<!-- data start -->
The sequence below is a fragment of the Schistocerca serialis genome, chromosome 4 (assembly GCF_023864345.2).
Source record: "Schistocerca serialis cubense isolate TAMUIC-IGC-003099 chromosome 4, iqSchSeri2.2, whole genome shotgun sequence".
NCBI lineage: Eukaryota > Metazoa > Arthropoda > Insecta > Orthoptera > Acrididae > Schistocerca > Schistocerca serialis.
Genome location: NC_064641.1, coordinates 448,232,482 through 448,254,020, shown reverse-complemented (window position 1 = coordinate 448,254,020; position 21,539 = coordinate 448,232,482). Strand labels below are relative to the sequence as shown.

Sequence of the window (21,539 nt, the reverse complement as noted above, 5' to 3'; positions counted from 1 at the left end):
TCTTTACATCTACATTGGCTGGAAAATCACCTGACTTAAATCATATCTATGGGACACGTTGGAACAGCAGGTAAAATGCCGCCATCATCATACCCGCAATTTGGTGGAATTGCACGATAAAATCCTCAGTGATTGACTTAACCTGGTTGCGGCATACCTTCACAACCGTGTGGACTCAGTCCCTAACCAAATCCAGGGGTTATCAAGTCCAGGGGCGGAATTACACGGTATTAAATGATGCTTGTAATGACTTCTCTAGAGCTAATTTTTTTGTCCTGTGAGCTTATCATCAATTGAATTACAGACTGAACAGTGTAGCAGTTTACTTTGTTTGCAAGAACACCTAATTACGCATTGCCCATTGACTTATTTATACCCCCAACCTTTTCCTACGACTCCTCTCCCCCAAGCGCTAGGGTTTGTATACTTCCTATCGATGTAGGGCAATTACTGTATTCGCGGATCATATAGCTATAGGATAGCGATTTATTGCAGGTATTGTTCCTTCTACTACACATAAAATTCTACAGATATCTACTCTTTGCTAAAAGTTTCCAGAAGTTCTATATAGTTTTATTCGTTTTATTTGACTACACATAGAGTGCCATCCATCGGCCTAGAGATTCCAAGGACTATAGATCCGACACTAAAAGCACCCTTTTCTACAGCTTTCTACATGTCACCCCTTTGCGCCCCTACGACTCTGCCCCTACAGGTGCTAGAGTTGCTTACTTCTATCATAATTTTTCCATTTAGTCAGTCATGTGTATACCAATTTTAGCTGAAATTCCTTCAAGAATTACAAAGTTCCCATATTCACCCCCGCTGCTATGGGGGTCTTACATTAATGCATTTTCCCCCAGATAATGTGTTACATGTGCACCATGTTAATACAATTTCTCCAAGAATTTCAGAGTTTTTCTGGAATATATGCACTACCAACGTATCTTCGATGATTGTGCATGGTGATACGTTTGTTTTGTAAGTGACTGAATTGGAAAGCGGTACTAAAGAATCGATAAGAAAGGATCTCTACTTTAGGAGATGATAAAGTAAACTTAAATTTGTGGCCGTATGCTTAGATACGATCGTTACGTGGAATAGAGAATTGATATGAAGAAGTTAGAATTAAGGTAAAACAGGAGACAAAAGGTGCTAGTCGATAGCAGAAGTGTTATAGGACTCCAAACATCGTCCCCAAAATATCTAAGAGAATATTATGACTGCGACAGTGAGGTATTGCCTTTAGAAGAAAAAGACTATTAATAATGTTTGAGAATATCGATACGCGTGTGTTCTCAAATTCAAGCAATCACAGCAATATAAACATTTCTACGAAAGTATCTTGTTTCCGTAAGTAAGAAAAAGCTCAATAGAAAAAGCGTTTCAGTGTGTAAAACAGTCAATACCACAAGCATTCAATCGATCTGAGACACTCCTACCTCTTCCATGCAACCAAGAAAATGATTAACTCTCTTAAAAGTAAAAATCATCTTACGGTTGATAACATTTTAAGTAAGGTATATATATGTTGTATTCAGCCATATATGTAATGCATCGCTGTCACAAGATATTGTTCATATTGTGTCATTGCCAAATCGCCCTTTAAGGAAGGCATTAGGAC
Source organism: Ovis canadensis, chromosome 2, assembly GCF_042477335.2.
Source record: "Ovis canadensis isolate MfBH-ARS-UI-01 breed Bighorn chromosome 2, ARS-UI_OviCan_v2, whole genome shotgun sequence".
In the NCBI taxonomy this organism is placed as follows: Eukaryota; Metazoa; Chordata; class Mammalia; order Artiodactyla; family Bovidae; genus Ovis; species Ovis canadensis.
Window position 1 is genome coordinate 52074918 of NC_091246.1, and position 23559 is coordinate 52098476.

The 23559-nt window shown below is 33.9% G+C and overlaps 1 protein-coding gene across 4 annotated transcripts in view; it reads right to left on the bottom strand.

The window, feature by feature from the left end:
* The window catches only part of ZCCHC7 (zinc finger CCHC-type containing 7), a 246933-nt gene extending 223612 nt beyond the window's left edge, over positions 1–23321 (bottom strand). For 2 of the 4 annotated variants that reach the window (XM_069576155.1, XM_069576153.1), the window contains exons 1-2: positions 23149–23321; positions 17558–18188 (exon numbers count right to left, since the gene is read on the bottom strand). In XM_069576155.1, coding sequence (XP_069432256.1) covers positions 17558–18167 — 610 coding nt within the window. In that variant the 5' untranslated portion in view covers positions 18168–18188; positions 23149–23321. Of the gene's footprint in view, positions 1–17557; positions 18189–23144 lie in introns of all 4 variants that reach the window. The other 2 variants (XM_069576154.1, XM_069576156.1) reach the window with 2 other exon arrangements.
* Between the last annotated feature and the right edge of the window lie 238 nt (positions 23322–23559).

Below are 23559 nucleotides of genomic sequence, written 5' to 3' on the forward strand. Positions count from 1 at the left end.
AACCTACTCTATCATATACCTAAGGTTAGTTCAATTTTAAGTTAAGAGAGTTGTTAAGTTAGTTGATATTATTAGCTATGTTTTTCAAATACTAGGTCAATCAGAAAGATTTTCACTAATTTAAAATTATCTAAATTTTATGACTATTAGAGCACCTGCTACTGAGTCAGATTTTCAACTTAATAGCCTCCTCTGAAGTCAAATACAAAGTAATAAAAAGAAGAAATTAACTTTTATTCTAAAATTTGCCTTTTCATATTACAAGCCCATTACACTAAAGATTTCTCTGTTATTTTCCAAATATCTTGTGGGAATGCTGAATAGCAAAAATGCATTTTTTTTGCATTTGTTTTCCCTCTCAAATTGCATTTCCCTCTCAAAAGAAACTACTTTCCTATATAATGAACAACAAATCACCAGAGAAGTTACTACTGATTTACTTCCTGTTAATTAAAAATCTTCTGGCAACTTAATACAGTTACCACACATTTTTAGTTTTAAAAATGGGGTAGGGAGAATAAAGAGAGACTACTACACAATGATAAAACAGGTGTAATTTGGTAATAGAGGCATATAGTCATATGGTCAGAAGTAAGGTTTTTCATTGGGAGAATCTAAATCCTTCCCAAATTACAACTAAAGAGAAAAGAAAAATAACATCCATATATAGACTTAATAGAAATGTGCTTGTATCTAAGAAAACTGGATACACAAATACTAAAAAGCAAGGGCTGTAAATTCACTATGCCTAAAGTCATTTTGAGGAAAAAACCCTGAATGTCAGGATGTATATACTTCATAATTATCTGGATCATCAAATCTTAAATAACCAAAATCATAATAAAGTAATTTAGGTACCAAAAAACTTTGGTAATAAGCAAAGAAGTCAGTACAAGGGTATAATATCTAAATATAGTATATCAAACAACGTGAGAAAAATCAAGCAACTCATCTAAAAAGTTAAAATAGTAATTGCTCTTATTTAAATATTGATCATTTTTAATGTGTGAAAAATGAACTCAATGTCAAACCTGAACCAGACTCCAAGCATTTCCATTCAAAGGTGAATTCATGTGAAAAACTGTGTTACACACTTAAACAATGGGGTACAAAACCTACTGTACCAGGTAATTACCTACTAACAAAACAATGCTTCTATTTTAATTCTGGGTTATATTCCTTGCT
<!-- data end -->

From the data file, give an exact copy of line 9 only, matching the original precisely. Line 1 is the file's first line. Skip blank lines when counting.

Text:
In the NCBI taxonomy this organism is placed as follows: Eukaryota; Metazoa; Chordata; class Mammalia; order Artiodactyla; family Bovidae; genus Ovis; species Ovis canadensis.